A cheeky introduction to Marxism and socialism for everyone fed up with their capitalist woes. Millennials have it bad. They face the problems of underemployment, unaffordable housing, and economists who write crap columns telling them it’s their fault for taking an Uber to brunch. Today the future’s so dark we need night vision goggles, not a few liberal guys shining a torch on a sandwich. Maybe today we could use the light of Karl Marx. Marx may not have had much to say about brunch in the twenty-first century, but he sure had some powerful thoughts about where the system of capitalism would land us. Over time, it would produce a series of crises, he said, before pushing the wealth so decisively up that the top-heavy system would come crashing down with a push. Pushy old communist Helen Razer offers an introduction to the thought of Marx for Millennials and anyone else tired of wage stagnation, growing global poverty, and economists writing desperate columns saying everything would work better if only we stopped eating avocado toast.
Junkfood Sexlife is a genre-stretching fun house featuring loosely-connected characters living in Venice Beach in the not-too-distant future, 2029. After a devastating, growth-crushing term with celebrity-turned-President George F*ckwad, the United States people voted to appoint a robot as Commander-in-Chief.
The book switches POV each chapter, rotating four times through the seven characters: A Moroccan drummer full of psychic and sexual mojo (Odessa Messa), a theremin-playing witch with a spell to get almost anything she wants (Stevia Wonder), an ex-military hippie-ish party bus driver (Auggie Breakmirrors), a singer who has befriended a canal creature (Cassandra Panda), a psychotherapist who needs therapy more than his patients (Dr. Philip K. Parker), an almost-famous actor with an almost-unquenchable sexual appetite (Gerard Vice), and the self-loathing host of the podcast «I Slept With Them First» (Matt Bogart).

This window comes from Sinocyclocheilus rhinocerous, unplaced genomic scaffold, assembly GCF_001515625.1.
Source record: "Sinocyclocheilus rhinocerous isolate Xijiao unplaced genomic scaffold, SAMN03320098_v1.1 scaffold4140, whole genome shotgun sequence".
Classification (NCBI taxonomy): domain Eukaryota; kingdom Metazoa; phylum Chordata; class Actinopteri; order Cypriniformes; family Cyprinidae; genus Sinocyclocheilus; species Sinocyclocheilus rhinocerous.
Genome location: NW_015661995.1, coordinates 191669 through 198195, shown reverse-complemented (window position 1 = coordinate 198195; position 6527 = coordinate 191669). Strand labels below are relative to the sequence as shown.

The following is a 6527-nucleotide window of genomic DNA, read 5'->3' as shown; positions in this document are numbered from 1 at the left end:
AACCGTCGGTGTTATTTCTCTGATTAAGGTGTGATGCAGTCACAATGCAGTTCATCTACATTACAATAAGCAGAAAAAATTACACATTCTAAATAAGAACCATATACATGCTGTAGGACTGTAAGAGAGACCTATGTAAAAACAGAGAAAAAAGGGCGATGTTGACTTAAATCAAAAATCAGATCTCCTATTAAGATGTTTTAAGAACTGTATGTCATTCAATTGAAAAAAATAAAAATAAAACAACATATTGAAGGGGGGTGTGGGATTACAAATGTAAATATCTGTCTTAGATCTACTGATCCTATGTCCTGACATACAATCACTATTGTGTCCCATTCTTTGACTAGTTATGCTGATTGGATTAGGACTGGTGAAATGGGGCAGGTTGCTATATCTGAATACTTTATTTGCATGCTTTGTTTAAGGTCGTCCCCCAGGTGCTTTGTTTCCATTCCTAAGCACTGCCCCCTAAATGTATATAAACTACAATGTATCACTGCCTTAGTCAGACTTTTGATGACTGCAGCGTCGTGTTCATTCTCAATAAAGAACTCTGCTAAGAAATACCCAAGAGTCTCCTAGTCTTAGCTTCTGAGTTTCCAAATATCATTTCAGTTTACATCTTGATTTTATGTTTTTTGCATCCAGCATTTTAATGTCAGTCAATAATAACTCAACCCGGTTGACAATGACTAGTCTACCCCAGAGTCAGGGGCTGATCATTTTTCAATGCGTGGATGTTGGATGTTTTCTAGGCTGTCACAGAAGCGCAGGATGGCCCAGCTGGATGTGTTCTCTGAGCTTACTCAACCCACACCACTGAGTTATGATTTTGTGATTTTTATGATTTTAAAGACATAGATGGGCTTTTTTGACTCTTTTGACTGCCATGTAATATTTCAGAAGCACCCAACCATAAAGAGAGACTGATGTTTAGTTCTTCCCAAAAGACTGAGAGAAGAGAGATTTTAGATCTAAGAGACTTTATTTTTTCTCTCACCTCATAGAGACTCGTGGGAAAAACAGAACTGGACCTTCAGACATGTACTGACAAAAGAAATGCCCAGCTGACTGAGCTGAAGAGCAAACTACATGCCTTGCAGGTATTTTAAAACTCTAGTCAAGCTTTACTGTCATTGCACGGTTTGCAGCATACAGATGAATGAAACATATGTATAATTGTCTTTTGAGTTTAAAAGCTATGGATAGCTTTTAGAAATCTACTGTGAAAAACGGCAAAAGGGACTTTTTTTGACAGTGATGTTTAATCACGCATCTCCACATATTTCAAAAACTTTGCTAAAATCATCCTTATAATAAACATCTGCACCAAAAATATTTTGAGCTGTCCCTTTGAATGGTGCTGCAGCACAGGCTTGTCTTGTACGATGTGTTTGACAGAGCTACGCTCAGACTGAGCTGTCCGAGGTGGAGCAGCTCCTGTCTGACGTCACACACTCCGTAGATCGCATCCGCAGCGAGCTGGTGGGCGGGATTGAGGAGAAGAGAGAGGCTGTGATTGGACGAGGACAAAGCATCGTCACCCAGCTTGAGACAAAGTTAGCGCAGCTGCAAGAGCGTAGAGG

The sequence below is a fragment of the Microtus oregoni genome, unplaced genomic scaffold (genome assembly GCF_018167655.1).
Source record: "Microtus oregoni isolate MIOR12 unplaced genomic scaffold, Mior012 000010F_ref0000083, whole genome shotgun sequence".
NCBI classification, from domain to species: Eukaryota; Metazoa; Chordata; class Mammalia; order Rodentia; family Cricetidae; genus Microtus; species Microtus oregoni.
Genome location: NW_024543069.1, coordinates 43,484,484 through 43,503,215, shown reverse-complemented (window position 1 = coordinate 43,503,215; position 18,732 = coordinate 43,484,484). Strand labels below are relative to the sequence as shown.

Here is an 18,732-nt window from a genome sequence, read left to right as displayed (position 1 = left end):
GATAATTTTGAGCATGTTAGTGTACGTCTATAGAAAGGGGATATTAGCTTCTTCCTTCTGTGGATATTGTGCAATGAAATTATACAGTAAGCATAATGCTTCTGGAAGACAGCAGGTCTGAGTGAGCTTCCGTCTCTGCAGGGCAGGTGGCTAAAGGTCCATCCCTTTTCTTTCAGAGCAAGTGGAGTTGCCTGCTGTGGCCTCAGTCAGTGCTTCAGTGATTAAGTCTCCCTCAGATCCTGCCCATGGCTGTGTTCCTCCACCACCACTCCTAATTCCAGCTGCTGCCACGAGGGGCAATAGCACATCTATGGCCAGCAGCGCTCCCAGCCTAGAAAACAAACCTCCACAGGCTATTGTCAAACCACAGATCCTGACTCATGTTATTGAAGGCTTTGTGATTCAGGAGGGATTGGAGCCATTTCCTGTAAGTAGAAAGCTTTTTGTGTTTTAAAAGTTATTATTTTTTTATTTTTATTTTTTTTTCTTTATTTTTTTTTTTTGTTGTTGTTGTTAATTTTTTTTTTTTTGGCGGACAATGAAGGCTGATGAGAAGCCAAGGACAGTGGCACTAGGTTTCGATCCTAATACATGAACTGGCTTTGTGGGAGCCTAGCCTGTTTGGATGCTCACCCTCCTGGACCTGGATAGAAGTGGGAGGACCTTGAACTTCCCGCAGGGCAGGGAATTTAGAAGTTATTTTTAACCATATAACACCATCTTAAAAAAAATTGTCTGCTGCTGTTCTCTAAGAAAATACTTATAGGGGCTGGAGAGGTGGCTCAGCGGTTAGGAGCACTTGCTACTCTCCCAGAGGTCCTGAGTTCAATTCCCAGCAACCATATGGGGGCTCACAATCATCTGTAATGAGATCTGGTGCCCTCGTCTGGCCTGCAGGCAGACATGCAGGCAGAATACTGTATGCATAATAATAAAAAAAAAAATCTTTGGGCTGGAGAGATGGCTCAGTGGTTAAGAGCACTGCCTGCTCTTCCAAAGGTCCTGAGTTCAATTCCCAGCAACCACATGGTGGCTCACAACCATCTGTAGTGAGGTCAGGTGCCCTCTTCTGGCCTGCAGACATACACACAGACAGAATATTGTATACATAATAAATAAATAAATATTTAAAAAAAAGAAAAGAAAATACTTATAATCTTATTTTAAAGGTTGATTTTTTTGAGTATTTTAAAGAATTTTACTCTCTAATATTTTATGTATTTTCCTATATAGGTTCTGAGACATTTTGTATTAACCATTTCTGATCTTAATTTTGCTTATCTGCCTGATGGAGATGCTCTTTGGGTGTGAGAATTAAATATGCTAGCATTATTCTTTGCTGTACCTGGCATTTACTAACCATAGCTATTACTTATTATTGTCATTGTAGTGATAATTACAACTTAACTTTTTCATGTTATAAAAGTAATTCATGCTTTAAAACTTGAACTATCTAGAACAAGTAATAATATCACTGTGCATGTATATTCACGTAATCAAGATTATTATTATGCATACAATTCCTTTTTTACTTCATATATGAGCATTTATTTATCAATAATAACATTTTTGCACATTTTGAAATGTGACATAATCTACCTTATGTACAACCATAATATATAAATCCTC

10,000 copy first printing. In the vein of Dear White People , Smyer's follow-up to his debut novel, You Can Keep That to Yourself captures his laugh-out-loud humor brilliantly. The book is alphabetized and tabbed, in the vein of a parody guidebook.Entries include «Ally,» «Articulate,» «Both Sides,» «Ghetto,» «I'm Not Racist, But…,» «Just as Bad,» «Thug,» «Woke,» among others.Smyer's debut was short-listed for the Ernest J. Gaines Award for Literary Excellence. Akashic's promotion will have a strong social media component.
Svenonius's two previous books–Supernatural Strategies for Making a Rock 'n' Roll Group and Censorship Now!!–are both great, steady, evergreen sellers for Akashic. Supernatural Strategies is in its 4th printing with over 11,000 sales to date.Svenonius will be very involved in the promotion. He is truly an icon in the underground rock world with a devoted cult following. The author also tours nonstop, which will help. In addition to his music touring, we will arrange numerous bookstore appearances. Akashic is very tied into the punk/indie music world and we have had great success in this area, especially with Svenonius. The Psychic Soviet had a limited release by an indie record label, but Akashic's new, expanded edition will have bonus material and proper book distribution that the previous edition didn't have.20 black-and-white illustrations (one at the start of each chapter)
Regarded as one of the most influential American journalists of the late 19th and early 20th century, Ambrose Bierce was the Civil War veteran who was best known for his stories of the American Civil War and for his satirical witticisms. Written over several decades “The Devil’s Dictionary” is the ultimate collection of his lexicon of satirical definitions. Bierce’s earliest known definition was first published in 1867. Over the next several decades he would add numerous definitions to his satirical essays, in his weekly columns “The Town Crier” and “Prattle”, and in his personal letters. These definitions were first collected in book form in 1906 as “The Cynic’s Word Book” and later expanded as “The Devil’s Dictionary” in 1911. Not a real dictionary, but rather a lampoon of the English language, “The Devil’s Dictionary” provides satirical, witty and often politically pointed representations of the words that it seeks to “define”. Regarded by the American Revolution Bicentennial Administration as one of “The 100 Greatest Masterpieces of American Literature”, “The Devil’s Dictionary” is a unique masterpiece of cynical wit. This edition includes a biographical afterword.